In contrast, when I'm playing a multi player game, it's my story because my character is uniquely mine. I create how my character looks, I name my character, and I'm connected with several other people who have done the same. There is usually no character in a multi player game that is static. Every time I play, each character in the world is different, and what's more important is that every time I play I'm different too. All the characters are different and therefore the game world itself changes with each play. The game world reacts to me realistically because it's real people reacting to my decisions and with each reaction it's telling a story. A story that is uniquely about me. I can really call the story of my multi player game mine, it's written about my actions while I'm playing.

Anyone who has played Dwarf Fortress should now be nodding their head, maybe letting a heartfelt "Amen" out once in a while. Dwarf Fortress is a single player game in which the world is generated for each person uniquely, with it's own monsters, perils and history. Then, as the player progresses through the game, they write their own history using their Dwarves, which react to their actions in a rather sophisticated manner. Generated content allows Dwarf Fortress to not only present a unique world to every player, but it lets the game world react meaningfully to the player's actions. Dwarf Fortress is an example of a game that truly tells my story while I play.

The Hollywood mentality isn't present in Dwarf Fortress. In fact it's the exact opposite. The game is built around dynamic content. It's more of a simulation than a set of static objects to run through, more sandbox than roller coaster. More importantly, the game design isn't centered around a story written by someone trying to be a screenwriter. It's designed to let the player write their own history, not to force them down a path where they relive the game designer's history.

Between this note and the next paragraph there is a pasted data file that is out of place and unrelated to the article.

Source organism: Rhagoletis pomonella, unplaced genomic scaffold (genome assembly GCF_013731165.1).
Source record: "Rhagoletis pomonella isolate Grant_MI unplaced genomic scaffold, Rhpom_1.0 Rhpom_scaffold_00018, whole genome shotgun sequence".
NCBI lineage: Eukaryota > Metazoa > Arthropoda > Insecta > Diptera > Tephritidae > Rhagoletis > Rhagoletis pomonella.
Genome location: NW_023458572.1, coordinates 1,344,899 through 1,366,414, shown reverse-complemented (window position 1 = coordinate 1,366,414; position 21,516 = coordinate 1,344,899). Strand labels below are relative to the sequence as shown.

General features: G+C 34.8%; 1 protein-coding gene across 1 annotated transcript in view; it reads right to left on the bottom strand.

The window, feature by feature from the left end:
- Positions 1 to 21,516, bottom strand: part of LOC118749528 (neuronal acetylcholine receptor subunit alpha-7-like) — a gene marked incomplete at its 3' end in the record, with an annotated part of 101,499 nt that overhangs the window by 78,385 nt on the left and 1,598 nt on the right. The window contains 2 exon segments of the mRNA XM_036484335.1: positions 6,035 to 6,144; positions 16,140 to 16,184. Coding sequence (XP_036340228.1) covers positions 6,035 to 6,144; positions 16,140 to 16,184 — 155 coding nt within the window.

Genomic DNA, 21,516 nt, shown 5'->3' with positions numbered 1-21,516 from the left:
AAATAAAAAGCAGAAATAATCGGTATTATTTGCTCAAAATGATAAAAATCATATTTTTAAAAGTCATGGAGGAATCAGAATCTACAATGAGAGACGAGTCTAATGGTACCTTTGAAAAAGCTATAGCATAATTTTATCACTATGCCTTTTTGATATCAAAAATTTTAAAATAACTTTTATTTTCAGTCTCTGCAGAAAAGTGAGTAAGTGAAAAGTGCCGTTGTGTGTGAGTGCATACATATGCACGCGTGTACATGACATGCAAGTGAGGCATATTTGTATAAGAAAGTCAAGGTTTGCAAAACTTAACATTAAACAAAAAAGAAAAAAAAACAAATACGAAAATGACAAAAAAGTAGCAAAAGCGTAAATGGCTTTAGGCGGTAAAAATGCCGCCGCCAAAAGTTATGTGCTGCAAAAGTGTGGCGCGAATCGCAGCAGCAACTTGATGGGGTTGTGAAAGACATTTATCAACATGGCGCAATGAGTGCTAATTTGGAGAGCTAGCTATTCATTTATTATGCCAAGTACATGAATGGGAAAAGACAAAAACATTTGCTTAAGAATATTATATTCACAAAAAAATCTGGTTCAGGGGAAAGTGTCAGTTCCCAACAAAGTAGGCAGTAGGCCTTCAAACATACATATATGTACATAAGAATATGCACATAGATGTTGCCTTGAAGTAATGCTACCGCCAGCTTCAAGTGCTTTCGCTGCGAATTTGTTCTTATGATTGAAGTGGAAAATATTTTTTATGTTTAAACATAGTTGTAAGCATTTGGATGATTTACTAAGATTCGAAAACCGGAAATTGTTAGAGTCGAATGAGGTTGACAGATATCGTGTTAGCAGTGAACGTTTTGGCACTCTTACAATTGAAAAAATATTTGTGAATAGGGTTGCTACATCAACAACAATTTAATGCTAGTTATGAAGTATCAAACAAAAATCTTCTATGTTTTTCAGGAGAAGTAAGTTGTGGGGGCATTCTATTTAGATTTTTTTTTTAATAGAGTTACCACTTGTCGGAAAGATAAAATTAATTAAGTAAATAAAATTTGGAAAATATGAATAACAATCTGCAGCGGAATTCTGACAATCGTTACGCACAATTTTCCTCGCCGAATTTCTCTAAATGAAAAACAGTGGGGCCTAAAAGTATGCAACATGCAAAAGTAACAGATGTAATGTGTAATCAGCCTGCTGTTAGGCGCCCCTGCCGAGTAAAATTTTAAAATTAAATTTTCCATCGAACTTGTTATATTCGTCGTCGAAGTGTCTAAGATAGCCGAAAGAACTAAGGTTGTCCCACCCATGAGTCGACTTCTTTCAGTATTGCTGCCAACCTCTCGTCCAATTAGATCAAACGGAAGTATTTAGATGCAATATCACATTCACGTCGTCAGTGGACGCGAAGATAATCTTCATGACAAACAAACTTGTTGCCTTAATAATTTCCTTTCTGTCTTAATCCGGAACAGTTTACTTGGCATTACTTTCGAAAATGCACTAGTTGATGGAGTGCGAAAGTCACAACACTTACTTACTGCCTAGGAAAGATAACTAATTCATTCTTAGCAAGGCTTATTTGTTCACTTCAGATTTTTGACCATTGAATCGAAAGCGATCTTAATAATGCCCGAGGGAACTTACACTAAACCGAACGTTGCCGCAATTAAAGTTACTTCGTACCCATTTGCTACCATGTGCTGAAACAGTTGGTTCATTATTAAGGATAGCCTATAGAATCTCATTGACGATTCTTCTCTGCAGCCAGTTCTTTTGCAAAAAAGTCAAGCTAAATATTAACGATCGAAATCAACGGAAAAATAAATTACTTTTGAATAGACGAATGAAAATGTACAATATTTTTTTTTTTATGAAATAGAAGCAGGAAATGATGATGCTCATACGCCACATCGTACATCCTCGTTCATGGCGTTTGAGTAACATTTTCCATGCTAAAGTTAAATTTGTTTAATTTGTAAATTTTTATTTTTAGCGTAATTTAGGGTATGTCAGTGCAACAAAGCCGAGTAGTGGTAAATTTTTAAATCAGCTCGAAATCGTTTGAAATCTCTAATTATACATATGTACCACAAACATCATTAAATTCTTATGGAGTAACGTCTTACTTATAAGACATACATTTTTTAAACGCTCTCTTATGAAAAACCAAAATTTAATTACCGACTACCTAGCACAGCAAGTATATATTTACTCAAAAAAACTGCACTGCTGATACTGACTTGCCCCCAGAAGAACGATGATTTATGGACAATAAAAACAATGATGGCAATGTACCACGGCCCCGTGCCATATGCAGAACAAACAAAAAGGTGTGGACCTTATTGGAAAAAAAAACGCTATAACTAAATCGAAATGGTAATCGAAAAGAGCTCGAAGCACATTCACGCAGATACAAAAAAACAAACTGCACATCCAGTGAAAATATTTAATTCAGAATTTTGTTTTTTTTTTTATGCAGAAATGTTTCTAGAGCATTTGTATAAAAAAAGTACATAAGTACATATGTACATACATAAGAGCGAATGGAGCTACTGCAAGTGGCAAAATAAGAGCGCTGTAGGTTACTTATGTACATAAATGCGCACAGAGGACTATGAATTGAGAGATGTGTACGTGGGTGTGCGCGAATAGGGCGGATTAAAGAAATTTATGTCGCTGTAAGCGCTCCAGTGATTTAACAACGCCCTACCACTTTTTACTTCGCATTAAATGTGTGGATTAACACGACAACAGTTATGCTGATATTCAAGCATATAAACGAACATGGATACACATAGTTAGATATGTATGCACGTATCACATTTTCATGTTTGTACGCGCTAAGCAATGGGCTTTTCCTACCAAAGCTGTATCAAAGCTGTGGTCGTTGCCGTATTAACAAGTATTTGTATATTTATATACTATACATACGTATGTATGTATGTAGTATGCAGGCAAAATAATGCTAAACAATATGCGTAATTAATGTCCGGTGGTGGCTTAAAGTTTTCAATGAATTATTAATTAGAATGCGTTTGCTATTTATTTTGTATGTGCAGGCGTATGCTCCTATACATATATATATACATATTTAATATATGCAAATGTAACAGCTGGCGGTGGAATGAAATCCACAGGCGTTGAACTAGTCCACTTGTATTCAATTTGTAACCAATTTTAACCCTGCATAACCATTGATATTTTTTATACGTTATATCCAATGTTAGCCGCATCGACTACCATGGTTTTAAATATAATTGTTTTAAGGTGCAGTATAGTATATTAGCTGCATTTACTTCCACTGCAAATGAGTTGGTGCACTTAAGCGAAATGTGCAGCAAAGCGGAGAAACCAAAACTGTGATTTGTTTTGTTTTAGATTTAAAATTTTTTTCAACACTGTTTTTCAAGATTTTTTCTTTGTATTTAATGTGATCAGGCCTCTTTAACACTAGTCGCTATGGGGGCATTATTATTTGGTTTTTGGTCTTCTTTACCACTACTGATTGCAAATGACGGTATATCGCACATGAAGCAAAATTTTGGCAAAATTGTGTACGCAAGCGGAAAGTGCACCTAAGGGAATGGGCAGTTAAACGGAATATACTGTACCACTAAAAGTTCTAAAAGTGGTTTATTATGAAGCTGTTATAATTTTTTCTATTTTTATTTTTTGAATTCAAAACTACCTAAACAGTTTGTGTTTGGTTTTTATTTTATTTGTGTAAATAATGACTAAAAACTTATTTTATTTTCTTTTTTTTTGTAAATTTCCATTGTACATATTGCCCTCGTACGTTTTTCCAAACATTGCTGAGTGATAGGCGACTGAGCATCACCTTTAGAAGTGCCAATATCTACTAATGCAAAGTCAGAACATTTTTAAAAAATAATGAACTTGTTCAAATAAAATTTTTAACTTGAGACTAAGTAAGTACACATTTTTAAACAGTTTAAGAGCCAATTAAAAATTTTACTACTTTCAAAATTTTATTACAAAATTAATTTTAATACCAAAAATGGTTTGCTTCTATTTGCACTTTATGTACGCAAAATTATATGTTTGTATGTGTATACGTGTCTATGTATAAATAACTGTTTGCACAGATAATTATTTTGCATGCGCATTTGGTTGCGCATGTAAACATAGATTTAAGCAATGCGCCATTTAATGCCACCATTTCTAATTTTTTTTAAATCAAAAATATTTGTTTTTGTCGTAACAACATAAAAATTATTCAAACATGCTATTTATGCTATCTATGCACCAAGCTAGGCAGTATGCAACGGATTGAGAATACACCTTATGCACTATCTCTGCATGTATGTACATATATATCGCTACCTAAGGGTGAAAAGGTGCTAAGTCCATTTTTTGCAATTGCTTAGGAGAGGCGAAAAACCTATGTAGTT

When a developer forces a game to tell their story, they're short-changing the art. It may be a popular game, but it's popular despite it's linearity, not because of it. Linear storylines take away everything that makes gaming unique. If you have artists lay out every pixel by hand, they might as well frame it and put it on a wall for all the good it does me. At that point, I'm just looking, I'm not playing.

For all my complaining, if you look about the most popular games in the last few years you'll see a fairly optimistic trend. Oblivion, World of Warcraft and even the ancient Grand Theft Auto III were all monstrous commercial successes. And the clear trend I see among all of them is that they let the player decide their own story. None of them had a long linear storyline with tons of cutscenes. They all had a fresh, vibrant world that was always changing, because you could jump right in and start changing it yourself. In the end, games like this are the reason I come back to gaming again and again. Not because of the graphics or the cutscenes, but because games are the only form of art that let me tell my story.

Comments

Excellent article, Pyro. The typical non-gamer rarely understands this on a deeper-than-superficial level. Your next job will be to invent a gun that shoots the content of your article directly into someone's brain.

PyromanFO wrote:
Anyone who has played Dwarf Fortress should now be nodding their head, maybe letting a heartfelt "Amen" out once in a while.